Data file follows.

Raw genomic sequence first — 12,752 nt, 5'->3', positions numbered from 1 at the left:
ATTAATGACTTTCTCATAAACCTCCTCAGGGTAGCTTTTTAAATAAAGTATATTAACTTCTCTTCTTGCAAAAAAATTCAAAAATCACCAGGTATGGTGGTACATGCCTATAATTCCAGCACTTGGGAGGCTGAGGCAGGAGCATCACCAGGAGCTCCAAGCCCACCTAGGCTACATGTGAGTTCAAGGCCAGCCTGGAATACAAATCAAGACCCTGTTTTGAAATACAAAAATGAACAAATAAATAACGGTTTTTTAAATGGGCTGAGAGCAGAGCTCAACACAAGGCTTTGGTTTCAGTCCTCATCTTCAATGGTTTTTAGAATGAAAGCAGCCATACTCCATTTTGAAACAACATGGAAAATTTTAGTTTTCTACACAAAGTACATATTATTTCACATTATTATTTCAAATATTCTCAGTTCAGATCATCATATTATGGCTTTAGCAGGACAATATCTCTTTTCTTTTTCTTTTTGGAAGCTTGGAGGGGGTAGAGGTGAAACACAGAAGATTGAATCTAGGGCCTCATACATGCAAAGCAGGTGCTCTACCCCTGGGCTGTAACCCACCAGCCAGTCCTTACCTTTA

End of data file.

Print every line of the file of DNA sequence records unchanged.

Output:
Raw genomic sequence first — 12,752 nt, 5'->3', positions numbered from 1 at the left:
ATTAATGACTTTCTCATAAACCTCCTCAGGGTAGCTTTTTAAATAAAGTATATTAACTTCTCTTCTTGCAAAAAAATTCAAAAATCACCAGGTATGGTGGTACATGCCTATAATTCCAGCACTTGGGAGGCTGAGGCAGGAGCATCACCAGGAGCTCCAAGCCCACCTAGGCTACATGTGAGTTCAAGGCCAGCCTGGAATACAAATCAAGACCCTGTTTTGAAATACAAAAATGAACAAATAAATAACGGTTTTTTAAATGGGCTGAGAGCAGAGCTCAACACAAGGCTTTGGTTTCAGTCCTCATCTTCAATGGTTTTTAGAATGAAAGCAGCCATACTCCATTTTGAAACAACATGGAAAATTTTAGTTTTCTACACAAAGTACATATTATTTCACATTATTATTTCAAATATTCTCAGTTCAGATCATCATATTATGGCTTTAGCAGGACAATATCTCTTTTCTTTTTCTTTTTGGAAGCTTGGAGGGGGTAGAGGTGAAACACAGAAGATTGAATCTAGGGCCTCATACATGCAAAGCAGGTGCTCTACCCCTGGGCTGTAACCCACCAGCCAGTCCTTACCTTTA